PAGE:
February 09, 2012
Bruno Medeiros:

> the needs of large, long-lived, multi-programmer
> projects are just different than the quick work you do for yourself."
> that throws a jab at a lot of the obsession with dynamic languages that
> goes on out there.
> It's something I've echoed in the past, especially when people start
> comparing languages to one another using small code snippets, and
> picking on issues/advantages that actually are only significant when
> writing small sized code, but not at all for medium/large sized apps.
> (the Hello-World Snippet Fallacy?)

Many programs are small or very small, and they will keep being small. I write many of those. So there are many situations where paying for a lot of "infrastructure" and bondage in your code isn't good. (Haskell programmers sometimes don't agree with this idea, but the world of programming is large enough to allow two persons with very different opinions to be both "acceptably right", both are able to find a way to write code in a good enough way).

From my experience dynamic languages as Python are very good (often better than D, unless the problem being explored requires a large amount of computations) for exploratory programming. Usual such "explorations" are done on short programs, so this is also a special case of the precedent point.

Comparing languages with small code snippets doesn't tell you all you want to know about how a language scales for very large programs, of course, so they aren't enough. But such small snippets are very useful any way because large programs are mostly made of small parts; and it's still true that being able to remove one line from a group of 4 lines sometimes means reducing the size of a large program by 10% or more. So little syntax niceties matter even for huge programs. This is also why (as example) Python list comps are very useful for programs one million lines of code long too.

Bye,
bearophile
February 10, 2012
On 2/9/2012 12:09 PM, Bruno Medeiros wrote:
> Nice article! I particularly liked this comment:
> "The classic hacker disdain for “bondage and discipline languages” is short
> sighted – the needs of large, long-lived, multi-programmer projects are just
> different than the quick work you do for yourself."

I implicitly agree with you. But people have written large programs in dynamic languages, and claim it works out equivalently for them. I don't have enough experience in that direction to decide if that's baloney or not.
February 10, 2012
Le 10/02/2012 05:37, Walter Bright a écrit :
> On 2/9/2012 12:09 PM, Bruno Medeiros wrote:
>> Nice article! I particularly liked this comment:
>> "The classic hacker disdain for “bondage and discipline languages” is
>> short
>> sighted – the needs of large, long-lived, multi-programmer projects
>> are just
>> different than the quick work you do for yourself."
>
> I implicitly agree with you. But people have written large programs in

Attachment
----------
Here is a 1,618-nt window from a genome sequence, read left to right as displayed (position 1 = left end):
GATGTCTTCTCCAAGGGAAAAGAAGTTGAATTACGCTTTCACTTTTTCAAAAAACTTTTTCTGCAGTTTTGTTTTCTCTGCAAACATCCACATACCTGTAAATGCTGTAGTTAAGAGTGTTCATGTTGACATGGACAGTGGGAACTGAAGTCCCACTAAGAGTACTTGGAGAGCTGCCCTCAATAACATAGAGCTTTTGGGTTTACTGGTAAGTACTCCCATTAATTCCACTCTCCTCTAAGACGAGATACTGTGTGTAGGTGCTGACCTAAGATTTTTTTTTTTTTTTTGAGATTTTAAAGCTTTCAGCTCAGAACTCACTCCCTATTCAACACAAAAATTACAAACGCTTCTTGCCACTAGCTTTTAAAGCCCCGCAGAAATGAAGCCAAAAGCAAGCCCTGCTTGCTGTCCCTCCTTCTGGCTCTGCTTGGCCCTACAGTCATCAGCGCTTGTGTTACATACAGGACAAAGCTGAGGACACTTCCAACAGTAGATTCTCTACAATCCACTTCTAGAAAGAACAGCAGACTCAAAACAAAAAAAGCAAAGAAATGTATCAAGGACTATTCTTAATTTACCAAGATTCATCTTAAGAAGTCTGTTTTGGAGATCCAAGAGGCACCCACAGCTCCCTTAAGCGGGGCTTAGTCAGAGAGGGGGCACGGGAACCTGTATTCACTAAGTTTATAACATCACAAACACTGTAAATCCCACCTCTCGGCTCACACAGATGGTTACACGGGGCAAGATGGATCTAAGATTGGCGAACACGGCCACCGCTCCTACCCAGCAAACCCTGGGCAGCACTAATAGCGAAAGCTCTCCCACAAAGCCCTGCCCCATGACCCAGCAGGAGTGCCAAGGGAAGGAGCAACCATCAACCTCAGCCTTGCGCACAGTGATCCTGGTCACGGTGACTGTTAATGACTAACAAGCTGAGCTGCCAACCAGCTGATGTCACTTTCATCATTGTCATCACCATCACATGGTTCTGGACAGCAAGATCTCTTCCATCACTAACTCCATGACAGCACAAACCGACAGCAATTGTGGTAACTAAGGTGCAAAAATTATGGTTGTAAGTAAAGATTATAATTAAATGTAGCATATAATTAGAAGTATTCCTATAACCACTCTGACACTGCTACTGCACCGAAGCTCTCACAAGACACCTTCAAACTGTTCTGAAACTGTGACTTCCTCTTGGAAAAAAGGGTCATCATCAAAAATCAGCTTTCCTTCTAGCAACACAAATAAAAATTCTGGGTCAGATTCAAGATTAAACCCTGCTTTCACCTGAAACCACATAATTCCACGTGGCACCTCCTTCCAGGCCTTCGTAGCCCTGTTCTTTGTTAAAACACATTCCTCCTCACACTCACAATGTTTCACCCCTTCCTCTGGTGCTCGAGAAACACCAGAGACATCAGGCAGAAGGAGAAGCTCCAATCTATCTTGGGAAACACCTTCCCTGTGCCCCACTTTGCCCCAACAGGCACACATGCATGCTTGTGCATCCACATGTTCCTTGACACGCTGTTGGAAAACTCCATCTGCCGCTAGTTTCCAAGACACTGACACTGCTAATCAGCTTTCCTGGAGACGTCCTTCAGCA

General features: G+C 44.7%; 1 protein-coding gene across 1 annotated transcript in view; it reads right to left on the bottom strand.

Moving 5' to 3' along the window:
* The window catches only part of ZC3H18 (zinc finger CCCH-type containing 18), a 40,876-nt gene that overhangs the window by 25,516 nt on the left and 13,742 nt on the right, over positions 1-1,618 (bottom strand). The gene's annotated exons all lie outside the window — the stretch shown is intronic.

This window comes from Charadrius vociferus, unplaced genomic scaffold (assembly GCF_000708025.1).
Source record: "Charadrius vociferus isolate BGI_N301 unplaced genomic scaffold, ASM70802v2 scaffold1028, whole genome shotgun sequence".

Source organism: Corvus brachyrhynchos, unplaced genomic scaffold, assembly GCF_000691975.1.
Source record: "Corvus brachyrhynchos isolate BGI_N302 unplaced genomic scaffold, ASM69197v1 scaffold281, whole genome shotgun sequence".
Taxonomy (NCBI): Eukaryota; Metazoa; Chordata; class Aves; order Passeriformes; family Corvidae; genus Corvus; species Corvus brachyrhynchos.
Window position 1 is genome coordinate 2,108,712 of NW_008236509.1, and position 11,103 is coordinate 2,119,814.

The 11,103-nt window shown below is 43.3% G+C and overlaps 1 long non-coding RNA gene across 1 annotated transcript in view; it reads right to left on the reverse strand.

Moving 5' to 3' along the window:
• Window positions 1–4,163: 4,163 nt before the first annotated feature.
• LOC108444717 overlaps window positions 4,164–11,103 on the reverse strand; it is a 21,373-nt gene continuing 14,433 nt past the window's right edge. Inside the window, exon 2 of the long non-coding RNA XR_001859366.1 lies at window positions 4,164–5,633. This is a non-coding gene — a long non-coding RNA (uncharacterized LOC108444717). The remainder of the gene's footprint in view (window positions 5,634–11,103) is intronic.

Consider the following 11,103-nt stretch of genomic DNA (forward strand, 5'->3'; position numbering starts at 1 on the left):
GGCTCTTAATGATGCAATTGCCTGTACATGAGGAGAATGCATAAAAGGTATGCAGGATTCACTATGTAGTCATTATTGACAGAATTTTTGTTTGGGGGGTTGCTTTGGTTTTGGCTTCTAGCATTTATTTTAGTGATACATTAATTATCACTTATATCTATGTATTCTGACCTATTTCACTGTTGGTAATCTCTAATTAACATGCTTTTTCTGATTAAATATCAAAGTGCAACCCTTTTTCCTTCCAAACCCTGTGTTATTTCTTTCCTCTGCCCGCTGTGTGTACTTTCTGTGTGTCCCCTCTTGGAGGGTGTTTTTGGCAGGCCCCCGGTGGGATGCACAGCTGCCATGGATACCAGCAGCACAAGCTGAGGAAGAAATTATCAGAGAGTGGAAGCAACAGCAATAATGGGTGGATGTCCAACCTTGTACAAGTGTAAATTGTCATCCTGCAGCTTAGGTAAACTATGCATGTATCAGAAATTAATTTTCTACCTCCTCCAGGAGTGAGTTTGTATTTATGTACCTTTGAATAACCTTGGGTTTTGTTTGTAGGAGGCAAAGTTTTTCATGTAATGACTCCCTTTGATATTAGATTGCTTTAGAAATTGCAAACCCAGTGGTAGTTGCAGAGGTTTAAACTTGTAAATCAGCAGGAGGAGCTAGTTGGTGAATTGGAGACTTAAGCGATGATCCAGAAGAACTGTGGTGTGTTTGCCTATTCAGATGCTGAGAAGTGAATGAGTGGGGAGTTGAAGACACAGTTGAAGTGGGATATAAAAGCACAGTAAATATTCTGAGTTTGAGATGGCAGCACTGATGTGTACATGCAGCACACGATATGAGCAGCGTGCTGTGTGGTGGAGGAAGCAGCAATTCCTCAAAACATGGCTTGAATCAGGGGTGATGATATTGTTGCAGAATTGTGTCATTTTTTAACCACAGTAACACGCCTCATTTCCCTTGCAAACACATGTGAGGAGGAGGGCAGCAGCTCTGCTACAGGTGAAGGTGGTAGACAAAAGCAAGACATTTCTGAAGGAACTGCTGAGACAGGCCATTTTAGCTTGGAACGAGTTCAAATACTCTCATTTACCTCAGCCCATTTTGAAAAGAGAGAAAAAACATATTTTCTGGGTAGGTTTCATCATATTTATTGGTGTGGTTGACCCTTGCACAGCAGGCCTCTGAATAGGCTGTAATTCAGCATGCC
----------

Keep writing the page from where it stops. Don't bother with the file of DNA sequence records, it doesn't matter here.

> dynamic languages, and claim it works out equivalently for them. I don't
> have enough experience in that direction to decide if that's baloney or
> not.

Well I did that. The language doesn't replace programmer discipline and skills. Or, to say thing another way : the programmer is more important than the language.

But it is clear that successful code in non typed languages ends up beeign typed anyway, just based on discipline, in most of the code.

Typeless is great when sketching some piece of code, but you'll way more problem at the end.
February 10, 2012
On 2/10/2012 3:10 AM, deadalnix wrote:
> Typeless is great when sketching some piece of code, but you'll way more problem
> at the end.

I've heard people say that typeless is just as good, because you load them up with unit tests that verify the types. To me, this doesn't seem like any advantage. I'd rather have the language automatically check things for me, rather than worrying about having complete unit test coverage, let alone the bother of writing them.
February 10, 2012
On Fri, Feb 10, 2012 at 10:19:11AM -0800, Walter Bright wrote:
> On 2/10/2012 3:10 AM, deadalnix wrote:
> >Typeless is great when sketching some piece of code, but you'll way more problem at the end.
> 
> I've heard people say that typeless is just as good, because you load them up with unit tests that verify the types. To me, this doesn't seem like any advantage. I'd rather have the language automatically check things for me, rather than worrying about having complete unit test coverage, let alone the bother of writing them.

Though if it were D, it'd be so easy to write unittests that this wouldn't be a problem. But then D is strongly-typed anyway. :)


T

-- 
Some days you win; most days you lose.
February 10, 2012
On 10/02/2012 18:19, Walter Bright wrote:
> On 2/10/2012 3:10 AM, deadalnix wrote:
>> Typeless is great when sketching some piece of code, but you'll way
>> more problem
>> at the end.
>
> I've heard people say that typeless is just as good, because you load